Q: I have a number of begonias in my houseplant collection and I’m interested in propagating them. What is the best way to do this?
A: Whether you grow begonias indoors or outdoors, there are several different ways to propagate them. Most varieties are successfully propagated from leaf cuttings (taken in early summer) or stem cuttings (taken in spring). Tuberous begonia varieties can also be propagated by spring division.
The good news is that they’re all relatively simple, and will reward you with more of these amazing plants for free.
How to divide begonia by taking leaf cuttings
Taking plant cuttings this way may seem unusual, but it is a good option for many indoor begonias grown for their attractive foliage, such as Begonia rex. “You can use a leaf or whole sections,” says gardening expert Tony O’Neill. “If using clips, make sure each contains the main vein.”
- “Start with a healthy begonia—ideally mature and disease-free,” says Tony.
- “Fill a pot with a mixture of perlite and peat moss. Make sure the pot has good drainage,” he adds.
- Remove the newly mature leaf using clean, sharp shears or shears.
- Cut the stem, then make small cuts across the main veins, each about an inch apart, advises the Royal Horticultural Society. This encourages root growth, explains Tony.
- Place the leaf, vein side down, on the prepared potting mixture. “Use staples to pin the leaf to the soil,” Tony says.
- Water the pot lightly, then place the pot in a location with bright, indirect light, Tony continues. “Consider using plastic wrap or a plastic bag to create a little greenhouse effect, which keeps in moisture.”
“You should see new growth within a few weeks to a few months, which indicates successful propagation,” says Tony.
Tony O’Neill is an accomplished horticulturist, author, and educator. With a passion for simplifying gardening practices, he has inspired a wide audience through his popular YouTube channel and website SimplifyGardening.com. Tony’s expertise empowers individuals to grow thriving gardens and connect with nature.
How to divide begonia by taking stem cuttings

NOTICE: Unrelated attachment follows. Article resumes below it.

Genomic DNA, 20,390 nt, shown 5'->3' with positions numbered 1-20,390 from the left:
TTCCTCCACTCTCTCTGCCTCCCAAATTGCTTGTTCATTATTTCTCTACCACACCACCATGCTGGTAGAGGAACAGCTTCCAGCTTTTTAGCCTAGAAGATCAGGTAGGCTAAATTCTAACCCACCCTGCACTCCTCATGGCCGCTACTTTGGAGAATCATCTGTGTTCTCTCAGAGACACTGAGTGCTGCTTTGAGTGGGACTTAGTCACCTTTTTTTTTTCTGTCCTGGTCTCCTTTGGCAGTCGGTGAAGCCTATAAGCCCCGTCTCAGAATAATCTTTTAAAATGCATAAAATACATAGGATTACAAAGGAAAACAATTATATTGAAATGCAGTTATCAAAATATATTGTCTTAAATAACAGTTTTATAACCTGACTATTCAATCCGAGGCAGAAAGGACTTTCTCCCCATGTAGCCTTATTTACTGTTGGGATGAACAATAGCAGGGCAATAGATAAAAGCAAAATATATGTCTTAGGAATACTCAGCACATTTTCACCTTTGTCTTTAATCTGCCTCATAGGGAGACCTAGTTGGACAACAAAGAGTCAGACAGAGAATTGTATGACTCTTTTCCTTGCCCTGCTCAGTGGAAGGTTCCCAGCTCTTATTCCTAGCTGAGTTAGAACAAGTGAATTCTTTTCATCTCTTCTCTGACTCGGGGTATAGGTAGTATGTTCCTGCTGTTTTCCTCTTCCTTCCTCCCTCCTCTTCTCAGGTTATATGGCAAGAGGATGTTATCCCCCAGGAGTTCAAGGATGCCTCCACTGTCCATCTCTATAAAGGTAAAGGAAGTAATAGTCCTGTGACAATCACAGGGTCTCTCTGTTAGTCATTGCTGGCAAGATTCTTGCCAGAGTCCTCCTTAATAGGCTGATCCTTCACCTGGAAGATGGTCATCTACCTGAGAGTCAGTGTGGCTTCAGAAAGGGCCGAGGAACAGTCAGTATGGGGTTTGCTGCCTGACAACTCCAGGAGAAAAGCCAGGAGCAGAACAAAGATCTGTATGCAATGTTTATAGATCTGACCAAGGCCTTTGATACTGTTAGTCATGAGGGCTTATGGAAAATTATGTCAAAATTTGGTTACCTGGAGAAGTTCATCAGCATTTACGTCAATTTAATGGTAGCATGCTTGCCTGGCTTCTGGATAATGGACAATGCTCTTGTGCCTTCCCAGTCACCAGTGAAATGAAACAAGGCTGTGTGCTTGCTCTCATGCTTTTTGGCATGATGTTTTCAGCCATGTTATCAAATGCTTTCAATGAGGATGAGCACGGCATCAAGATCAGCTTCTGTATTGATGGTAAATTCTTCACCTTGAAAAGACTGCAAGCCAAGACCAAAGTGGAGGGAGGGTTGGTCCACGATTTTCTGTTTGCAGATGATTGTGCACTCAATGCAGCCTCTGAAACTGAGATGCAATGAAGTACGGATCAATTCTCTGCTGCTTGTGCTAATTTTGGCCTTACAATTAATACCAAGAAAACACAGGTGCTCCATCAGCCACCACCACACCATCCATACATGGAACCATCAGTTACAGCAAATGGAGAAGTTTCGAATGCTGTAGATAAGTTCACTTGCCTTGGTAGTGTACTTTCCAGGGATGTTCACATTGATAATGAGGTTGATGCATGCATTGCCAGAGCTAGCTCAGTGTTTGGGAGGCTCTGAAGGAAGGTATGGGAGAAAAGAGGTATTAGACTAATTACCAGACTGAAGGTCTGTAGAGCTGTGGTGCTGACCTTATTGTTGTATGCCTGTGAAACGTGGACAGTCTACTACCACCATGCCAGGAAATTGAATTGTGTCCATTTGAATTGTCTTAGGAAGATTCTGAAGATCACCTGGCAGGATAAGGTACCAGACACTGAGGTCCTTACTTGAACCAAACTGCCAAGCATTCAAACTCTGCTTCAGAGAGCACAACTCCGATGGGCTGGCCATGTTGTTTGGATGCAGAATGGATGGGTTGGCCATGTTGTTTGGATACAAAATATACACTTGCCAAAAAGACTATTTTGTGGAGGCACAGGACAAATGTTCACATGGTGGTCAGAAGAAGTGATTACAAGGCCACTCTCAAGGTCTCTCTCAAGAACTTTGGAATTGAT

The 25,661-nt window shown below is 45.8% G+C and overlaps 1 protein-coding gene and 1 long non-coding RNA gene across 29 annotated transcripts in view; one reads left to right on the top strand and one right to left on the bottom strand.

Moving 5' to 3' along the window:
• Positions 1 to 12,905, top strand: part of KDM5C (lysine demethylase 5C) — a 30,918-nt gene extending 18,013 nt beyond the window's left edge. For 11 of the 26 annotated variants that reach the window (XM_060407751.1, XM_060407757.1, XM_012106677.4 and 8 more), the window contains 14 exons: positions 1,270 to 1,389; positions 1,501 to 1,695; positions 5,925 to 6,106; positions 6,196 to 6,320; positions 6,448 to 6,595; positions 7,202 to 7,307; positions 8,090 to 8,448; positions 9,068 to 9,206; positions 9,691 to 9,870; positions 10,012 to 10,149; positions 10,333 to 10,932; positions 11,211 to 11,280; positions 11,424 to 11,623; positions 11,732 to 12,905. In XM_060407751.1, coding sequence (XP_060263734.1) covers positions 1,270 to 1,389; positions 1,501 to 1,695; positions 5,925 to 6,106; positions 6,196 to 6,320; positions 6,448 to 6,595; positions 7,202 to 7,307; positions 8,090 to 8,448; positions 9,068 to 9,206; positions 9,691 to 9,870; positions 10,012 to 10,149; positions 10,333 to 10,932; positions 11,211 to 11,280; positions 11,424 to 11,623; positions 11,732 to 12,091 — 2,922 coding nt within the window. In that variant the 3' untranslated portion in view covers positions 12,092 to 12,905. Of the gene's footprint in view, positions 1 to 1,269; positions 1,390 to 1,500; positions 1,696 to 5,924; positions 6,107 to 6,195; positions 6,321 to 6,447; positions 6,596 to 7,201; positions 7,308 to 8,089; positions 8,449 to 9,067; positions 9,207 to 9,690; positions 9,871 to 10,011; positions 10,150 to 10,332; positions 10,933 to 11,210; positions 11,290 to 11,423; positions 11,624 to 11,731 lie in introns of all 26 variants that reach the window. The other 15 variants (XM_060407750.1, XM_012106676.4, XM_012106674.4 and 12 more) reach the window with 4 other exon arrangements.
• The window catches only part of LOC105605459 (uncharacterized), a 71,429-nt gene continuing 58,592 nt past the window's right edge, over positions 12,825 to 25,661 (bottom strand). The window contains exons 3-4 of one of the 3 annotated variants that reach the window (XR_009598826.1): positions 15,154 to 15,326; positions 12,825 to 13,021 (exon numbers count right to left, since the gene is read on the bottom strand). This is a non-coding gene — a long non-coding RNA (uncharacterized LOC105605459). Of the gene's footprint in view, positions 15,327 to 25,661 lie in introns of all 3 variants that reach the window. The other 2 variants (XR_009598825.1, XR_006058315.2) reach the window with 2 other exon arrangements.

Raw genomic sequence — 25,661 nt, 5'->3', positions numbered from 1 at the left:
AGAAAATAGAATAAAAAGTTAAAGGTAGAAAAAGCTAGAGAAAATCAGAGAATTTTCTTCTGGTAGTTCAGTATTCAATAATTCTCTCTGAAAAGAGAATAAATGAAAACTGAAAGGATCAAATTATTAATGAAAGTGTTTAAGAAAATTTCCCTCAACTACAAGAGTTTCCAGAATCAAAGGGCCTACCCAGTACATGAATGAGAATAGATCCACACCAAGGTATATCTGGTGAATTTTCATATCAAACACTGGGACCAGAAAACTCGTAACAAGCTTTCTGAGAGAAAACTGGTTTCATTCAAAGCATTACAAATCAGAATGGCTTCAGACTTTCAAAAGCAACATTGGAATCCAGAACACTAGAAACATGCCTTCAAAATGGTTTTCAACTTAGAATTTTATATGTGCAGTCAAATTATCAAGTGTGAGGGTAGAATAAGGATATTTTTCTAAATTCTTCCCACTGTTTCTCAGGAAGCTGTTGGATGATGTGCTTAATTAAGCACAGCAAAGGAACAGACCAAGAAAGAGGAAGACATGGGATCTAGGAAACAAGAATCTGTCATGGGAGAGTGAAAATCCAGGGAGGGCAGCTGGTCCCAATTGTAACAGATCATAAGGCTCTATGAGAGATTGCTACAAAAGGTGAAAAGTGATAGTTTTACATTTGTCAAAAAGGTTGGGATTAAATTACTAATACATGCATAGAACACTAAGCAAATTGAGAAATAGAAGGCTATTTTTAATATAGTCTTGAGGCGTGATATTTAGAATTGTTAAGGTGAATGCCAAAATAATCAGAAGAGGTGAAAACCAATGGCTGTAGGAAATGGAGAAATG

Taking stem cuttings is a popular propagation method used on many plants, including rubber plants, monstera and pothos. This technique can also be used with begonias – it’s simple once you know how:
- “Cut a healthy stem below a leaf node, ideally 3-4 inches long,” says Tony.
- “Remove the bottom leaves, keeping one or two leaves on top,” Tony continues.
- Insert the stem into a pot with well-draining soil. It is recommended to bury about half of it.
- As with propagation by leaf cuttings, water them lightly, then place them in a warm location with good, but not direct, sunlight.
“You should continue watering the cuttings once the top half of the soil is dry,” says houseplant expert Vladan Nikolic. “New roots will form in 2-3 weeks.
“To check if roots have formed, you can gently pull the stem of the cutting,” he adds. If they have, you will feel some resistance.
How to propagate begonia by division
Many begonias grown outdoors are of the tuberous type. Once they start growing, in the spring, they can often be divided to create new plants. Gardening expert John Negus shares his step-by-step tips:
- Bring a sharp knife, make sure it is sterilized, then cut the tubers into large, sprouted parts.
- Cover the cut edges with rooting powder (such as Bonide Bontone II Rooting Powder from Amazon, which has good reviews).
- Leave the wounds to dry for half a day to prevent any infection from developing.
- Plant the tuber parts, pit side up, in seed trays containing sandy compost. Water it and accelerate its growth at a temperature of about 61 degrees Fahrenheit.
John has been a garden journalist for over 50 years and regularly answers readers’ questions Amateur gardening magazine. He has also written four books and given numerous lectures over the years on gardening.
Most important tip: Division is a useful way to free-range other plants, including many outdoor perennials, indoor spider plants and peace lilies. Just make sure each divided section has a good system of roots attached.
Is it possible to propagate begonia by seeds?
Some species of begonia, including wax begonia, can be propagated by seed, but be aware that the seeds are very small.
Sow them on top of a seed compost (such as Espoma’s Seed Starter Premium Organic Potting Soil Mix from Amazon) in trays in late winter to early spring. Cover with a clear plastic bag, plastic wrap, or damp dome and mist if necessary to prevent the soil from drying out. Keep it warm with good lighting, then place it carefully when it is large enough to handle.
Is it possible to propagate begonia in water?
If you choose to propagate begonias from stem cuttings, they can be placed in small pots of clean water instead of soil. This is a fun way to watch the roots as they form. Just be sure to avoid common water propagation mistakes for the best chances of success.
“New roots will form after 2-3 weeks in ideal conditions,” says Vladan Nikolic, houseplant expert. When the roots grow to 2-3 inches, it’s time to plant the stem cuttings in soil, he adds.
Once you’ve finished propagating your begonias, why not propagate more for your other houseplants too? Patience and juicers are easy options to try. You’ll soon have lots of beautiful new plants to add to your interior scheme – and any additions make great gifts.